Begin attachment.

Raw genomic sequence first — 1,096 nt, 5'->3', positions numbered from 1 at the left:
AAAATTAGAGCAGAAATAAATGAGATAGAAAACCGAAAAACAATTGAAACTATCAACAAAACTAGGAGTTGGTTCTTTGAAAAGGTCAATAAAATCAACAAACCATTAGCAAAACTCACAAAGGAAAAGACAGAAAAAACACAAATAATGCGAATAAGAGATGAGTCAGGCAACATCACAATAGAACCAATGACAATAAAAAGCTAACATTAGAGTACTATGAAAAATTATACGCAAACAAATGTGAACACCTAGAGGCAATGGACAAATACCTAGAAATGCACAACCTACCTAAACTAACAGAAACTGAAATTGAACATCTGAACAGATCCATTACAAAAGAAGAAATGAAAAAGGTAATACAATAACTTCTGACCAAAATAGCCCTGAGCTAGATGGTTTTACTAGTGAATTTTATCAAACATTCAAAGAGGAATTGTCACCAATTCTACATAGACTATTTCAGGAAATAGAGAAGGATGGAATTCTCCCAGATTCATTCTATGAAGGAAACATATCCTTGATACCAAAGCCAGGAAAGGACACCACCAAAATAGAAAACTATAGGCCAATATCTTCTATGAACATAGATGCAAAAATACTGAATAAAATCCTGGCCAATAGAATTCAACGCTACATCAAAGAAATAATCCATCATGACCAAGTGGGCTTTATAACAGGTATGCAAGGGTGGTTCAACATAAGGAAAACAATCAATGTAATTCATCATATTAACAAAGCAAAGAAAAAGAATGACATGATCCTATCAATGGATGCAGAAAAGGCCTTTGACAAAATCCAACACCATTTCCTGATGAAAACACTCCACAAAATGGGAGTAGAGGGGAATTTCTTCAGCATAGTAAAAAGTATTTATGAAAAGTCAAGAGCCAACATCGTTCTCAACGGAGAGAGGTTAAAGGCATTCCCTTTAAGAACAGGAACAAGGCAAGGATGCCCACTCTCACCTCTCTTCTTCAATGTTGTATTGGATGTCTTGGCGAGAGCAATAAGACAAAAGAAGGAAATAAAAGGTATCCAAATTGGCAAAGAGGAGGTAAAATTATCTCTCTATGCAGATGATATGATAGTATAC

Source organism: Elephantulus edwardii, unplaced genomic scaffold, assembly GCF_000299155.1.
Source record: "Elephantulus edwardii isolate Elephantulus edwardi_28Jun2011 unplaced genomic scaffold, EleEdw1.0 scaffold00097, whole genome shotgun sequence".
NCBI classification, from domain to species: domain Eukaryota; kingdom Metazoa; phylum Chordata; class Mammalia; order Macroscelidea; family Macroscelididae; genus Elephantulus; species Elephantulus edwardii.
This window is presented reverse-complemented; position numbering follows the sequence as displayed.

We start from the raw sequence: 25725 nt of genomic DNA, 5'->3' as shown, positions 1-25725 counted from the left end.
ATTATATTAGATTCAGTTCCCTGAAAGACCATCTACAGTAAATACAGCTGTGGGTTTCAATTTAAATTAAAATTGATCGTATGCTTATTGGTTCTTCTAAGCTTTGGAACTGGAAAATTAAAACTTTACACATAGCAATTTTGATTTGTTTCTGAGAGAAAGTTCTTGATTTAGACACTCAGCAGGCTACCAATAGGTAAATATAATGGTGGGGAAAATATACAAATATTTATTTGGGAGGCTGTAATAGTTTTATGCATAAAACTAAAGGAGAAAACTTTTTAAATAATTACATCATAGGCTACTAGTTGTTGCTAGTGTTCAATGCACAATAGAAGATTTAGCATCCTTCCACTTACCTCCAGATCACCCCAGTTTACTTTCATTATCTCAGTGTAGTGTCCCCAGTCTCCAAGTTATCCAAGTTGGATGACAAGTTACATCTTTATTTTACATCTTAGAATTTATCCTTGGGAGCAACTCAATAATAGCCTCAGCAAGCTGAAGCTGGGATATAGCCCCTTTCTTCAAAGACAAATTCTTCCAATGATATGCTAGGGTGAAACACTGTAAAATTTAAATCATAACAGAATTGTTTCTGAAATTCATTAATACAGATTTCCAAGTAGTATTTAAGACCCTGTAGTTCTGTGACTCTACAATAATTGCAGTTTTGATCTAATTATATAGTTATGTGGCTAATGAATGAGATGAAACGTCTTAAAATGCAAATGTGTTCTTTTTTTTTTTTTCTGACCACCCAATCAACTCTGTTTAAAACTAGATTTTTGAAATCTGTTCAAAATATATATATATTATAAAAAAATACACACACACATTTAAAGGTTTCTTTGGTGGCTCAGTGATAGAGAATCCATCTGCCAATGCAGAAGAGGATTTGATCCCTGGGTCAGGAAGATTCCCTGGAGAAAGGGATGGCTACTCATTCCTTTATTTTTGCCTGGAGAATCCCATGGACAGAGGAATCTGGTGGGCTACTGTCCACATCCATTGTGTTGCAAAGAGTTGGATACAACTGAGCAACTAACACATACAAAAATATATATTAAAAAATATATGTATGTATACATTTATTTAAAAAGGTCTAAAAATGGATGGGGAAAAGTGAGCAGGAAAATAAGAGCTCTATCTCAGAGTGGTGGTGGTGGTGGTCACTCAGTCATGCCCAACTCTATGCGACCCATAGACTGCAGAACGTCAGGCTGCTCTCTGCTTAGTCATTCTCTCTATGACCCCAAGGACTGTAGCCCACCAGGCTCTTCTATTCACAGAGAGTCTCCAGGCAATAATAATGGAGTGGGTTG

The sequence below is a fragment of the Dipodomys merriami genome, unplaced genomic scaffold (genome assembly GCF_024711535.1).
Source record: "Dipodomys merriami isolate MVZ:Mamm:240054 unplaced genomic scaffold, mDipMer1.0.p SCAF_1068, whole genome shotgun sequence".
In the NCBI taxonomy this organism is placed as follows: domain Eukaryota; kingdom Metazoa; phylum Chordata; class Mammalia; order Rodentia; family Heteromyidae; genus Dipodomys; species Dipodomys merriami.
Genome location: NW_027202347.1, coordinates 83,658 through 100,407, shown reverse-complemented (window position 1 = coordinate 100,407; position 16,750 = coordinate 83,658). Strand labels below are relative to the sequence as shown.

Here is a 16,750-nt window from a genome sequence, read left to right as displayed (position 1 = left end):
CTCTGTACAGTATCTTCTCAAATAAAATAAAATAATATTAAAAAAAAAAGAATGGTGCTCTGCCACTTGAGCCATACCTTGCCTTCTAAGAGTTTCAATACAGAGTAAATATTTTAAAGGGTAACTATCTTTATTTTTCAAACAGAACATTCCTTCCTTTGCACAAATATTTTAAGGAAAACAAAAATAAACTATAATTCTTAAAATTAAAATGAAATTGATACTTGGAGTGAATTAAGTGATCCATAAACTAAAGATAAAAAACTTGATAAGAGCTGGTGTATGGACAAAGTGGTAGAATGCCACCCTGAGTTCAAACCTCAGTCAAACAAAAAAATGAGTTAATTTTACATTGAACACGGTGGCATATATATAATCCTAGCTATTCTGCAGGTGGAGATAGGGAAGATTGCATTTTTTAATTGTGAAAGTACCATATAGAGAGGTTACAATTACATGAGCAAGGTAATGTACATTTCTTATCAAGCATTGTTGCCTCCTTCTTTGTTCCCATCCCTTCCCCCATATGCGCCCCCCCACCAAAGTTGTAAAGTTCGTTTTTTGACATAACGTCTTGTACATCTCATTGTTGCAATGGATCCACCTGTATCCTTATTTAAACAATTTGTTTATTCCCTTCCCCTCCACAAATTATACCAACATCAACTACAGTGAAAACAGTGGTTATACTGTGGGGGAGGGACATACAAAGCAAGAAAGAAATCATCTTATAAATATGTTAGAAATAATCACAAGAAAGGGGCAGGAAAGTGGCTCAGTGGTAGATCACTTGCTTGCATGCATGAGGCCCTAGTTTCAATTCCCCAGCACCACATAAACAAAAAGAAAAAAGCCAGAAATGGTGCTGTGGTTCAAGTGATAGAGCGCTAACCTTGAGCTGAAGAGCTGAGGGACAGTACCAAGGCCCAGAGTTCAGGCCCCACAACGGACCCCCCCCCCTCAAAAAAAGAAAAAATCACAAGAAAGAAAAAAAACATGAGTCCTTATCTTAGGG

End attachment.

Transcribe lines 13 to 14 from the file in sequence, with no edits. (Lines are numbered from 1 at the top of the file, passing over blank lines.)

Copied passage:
Here is a 16,750-nt window from a genome sequence, read left to right as displayed (position 1 = left end):
CTCTGTACAGTATCTTCTCAAATAAAATAAAATAATATTAAAAAAAAAAGAATGGTGCTCTGCCACTTGAGCCATACCTTGCCTTCTAAGAGTTTCAATACAGAGTAAATATTTTAAAGGGTAACTATCTTTATTTTTCAAACAGAACATTCCTTCCTTTGCACAAATATTTTAAGGAAAACAAAAATAAACTATAATTCTTAAAATTAAAATGAAATTGATACTTGGAGTGAATTAAGTGATCCATAAACTAAAGATAAAAAACTTGATAAGAGCTGGTGTATGGACAAAGTGGTAGAATGCCACCCTGAGTTCAAACCTCAGTCAAACAAAAAAATGAGTTAATTTTACATTGAACACGGTGGCATATATATAATCCTAGCTATTCTGCAGGTGGAGATAGGGAAGATTGCATTTTTTAATTGTGAAAGTACCATATAGAGAGGTTACAATTACATGAGCAAGGTAATGTACATTTCTTATCAAGCATTGTTGCCTCCTTCTTTGTTCCCATCCCTTCCCCCATATGCGCCCCCCCACCAAAGTTGTAAAGTTCGTTTTTTGACATAACGTCTTGTACATCTCATTGTTGCAATGGATCCACCTGTATCCTTATTTAAACAATTTGTTTATTCCCTTCCCCTCCACAAATTATACCAACATCAACTACAGTGAAAACAGTGGTTATACTGTGGGGGAGGGACATACAAAGCAAGAAAGAAATCATCTTATAAATATGTTAGAAATAATCACAAGAAAGGGGCAGGAAAGTGGCTCAGTGGTAGATCACTTGCTTGCATGCATGAGGCCCTAGTTTCAATTCCCCAGCACCACATAAACAAAAAGAAAAAAGCCAGAAATGGTGCTGTGGTTCAAGTGATAGAGCGCTAACCTTGAGCTGAAGAGCTGAGGGACAGTACCAAGGCCCAGAGTTCAGGCCCCACAACGGACCCCCCCCCCTCAAAAAAAGAAAAAATCACAAGAAAGAAAAAAAACATGAGTCCTTATCTTAGGG